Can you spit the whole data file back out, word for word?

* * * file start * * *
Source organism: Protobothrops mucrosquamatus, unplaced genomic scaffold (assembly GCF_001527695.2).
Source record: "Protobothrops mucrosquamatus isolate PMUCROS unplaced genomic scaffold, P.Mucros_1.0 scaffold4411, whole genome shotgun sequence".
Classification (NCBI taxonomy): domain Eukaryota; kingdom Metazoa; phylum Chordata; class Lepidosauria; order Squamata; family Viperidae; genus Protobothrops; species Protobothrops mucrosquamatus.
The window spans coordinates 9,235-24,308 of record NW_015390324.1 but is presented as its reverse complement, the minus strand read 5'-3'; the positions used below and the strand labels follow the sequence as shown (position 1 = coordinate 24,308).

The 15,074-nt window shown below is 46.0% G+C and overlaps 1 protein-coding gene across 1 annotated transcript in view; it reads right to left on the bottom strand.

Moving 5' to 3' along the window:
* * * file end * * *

Source organism: Protobothrops mucrosquamatus, unplaced genomic scaffold (assembly GCF_001527695.2).
Source record: "Protobothrops mucrosquamatus isolate PMUCROS unplaced genomic scaffold, P.Mucros_1.0 scaffold4411, whole genome shotgun sequence".
Classification (NCBI taxonomy): domain Eukaryota; kingdom Metazoa; phylum Chordata; class Lepidosauria; order Squamata; family Viperidae; genus Protobothrops; species Protobothrops mucrosquamatus.
The window spans coordinates 9,235-24,308 of record NW_015390324.1 but is presented as its reverse complement, the minus strand read 5'-3'; the positions used below and the strand labels follow the sequence as shown (position 1 = coordinate 24,308).

The 15,074-nt window shown below is 46.0% G+C and overlaps 1 protein-coding gene across 1 annotated transcript in view; it reads right to left on the bottom strand.

Moving 5' to 3' along the window: